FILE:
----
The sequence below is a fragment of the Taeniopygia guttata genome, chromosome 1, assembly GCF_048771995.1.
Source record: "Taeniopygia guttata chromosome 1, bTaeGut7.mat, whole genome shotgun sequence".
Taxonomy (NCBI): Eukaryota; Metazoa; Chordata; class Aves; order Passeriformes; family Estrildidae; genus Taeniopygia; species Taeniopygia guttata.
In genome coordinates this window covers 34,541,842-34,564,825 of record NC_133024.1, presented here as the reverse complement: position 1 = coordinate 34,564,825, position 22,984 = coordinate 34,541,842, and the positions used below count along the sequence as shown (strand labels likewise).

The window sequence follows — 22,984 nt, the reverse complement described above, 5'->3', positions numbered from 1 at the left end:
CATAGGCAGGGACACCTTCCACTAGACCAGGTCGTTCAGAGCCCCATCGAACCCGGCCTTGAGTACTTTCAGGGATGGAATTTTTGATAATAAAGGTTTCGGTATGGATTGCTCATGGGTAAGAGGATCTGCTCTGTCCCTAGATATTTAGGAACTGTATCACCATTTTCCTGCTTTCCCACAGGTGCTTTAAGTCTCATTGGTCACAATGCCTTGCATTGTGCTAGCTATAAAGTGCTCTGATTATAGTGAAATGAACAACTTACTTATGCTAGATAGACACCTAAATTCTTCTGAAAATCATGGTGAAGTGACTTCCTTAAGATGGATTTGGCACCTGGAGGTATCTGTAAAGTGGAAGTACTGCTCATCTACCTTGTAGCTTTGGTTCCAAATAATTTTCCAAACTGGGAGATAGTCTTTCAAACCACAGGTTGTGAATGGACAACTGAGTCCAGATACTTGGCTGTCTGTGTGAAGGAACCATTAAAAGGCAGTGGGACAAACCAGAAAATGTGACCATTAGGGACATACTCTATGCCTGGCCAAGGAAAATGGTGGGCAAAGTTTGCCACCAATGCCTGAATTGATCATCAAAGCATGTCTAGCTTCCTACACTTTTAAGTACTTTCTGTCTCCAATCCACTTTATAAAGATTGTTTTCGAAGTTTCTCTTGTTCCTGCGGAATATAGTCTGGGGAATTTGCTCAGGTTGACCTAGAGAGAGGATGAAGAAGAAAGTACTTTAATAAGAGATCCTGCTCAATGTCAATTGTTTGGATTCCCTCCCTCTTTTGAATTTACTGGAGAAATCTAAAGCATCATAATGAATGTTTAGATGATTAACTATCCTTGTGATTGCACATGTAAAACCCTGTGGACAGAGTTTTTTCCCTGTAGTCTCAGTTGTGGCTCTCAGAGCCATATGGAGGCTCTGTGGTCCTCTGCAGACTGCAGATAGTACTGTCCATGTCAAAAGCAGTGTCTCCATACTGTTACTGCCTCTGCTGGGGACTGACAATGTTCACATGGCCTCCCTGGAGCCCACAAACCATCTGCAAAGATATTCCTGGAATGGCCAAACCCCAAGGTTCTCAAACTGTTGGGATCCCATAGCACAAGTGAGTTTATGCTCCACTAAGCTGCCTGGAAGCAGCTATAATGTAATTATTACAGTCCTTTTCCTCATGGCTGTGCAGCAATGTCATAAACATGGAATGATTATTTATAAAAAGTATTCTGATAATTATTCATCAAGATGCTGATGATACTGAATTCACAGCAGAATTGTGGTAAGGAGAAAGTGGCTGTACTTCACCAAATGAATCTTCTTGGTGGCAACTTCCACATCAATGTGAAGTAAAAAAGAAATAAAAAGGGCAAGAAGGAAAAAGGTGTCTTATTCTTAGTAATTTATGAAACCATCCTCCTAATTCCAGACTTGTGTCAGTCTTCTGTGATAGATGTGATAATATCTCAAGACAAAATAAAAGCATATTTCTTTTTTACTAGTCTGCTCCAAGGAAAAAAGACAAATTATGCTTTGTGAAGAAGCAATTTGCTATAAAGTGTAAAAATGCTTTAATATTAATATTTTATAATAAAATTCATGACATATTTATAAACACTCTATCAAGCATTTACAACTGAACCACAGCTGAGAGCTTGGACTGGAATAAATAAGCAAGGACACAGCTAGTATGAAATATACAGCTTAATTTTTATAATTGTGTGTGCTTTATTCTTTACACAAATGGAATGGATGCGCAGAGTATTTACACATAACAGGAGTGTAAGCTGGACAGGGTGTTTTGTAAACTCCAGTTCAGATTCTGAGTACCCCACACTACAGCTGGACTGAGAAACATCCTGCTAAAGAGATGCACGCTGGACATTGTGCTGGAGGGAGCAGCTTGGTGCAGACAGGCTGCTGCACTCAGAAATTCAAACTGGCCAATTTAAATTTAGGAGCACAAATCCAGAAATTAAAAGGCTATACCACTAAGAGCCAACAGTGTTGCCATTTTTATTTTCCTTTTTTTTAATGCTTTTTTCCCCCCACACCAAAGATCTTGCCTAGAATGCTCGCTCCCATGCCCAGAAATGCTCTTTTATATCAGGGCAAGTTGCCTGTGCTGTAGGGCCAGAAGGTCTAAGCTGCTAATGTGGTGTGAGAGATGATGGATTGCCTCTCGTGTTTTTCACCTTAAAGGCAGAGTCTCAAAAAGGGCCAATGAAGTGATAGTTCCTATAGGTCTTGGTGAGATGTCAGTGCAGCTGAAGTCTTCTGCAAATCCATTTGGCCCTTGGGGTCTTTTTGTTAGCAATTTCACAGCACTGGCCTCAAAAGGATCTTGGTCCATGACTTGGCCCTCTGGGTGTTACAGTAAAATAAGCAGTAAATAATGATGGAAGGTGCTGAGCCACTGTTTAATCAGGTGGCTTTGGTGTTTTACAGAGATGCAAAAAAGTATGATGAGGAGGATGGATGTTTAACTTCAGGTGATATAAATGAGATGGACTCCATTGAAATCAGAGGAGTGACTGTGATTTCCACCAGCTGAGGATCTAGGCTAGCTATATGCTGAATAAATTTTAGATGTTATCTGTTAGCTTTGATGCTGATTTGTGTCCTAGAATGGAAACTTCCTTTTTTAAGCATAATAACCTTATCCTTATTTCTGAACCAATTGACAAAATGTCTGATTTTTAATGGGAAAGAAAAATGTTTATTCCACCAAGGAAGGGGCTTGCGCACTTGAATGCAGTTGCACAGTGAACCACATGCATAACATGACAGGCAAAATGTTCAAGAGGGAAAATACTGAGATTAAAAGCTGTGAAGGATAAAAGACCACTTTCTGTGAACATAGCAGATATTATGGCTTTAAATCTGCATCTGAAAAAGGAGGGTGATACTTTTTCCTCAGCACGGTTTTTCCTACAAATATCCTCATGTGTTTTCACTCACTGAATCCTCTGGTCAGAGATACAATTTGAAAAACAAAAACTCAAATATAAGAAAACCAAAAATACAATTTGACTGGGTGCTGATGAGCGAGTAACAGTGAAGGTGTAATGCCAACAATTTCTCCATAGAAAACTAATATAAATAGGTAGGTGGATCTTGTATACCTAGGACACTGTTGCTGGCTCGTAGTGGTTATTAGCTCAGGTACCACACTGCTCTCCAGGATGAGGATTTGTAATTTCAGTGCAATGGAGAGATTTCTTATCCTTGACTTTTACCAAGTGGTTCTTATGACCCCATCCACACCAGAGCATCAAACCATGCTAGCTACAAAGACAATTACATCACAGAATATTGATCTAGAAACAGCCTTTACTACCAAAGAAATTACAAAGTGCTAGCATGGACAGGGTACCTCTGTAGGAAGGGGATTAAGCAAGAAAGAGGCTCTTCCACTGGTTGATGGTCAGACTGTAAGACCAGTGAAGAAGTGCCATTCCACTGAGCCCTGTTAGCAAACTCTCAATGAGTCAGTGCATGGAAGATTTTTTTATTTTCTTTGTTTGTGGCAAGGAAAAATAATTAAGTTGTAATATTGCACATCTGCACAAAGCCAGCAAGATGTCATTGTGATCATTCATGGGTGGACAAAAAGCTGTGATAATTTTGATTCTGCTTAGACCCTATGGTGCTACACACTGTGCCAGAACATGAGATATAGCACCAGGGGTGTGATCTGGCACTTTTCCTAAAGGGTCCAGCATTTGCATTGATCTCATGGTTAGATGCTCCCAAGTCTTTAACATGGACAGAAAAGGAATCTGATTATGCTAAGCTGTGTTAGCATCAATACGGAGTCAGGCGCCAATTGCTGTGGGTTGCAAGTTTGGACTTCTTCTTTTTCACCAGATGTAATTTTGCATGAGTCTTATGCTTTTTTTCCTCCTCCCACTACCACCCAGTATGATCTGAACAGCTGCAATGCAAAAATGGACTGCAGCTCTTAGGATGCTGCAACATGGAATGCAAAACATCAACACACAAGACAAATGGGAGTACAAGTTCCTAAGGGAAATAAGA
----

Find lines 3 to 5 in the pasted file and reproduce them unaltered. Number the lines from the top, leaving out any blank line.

Taxonomy (NCBI): Eukaryota; Metazoa; Chordata; class Aves; order Passeriformes; family Estrildidae; genus Taeniopygia; species Taeniopygia guttata.
In genome coordinates this window covers 34,541,842-34,564,825 of record NC_133024.1, presented here as the reverse complement: position 1 = coordinate 34,564,825, position 22,984 = coordinate 34,541,842, and the positions used below count along the sequence as shown (strand labels likewise).

The window sequence follows — 22,984 nt, the reverse complement described above, 5'->3', positions numbered from 1 at the left end: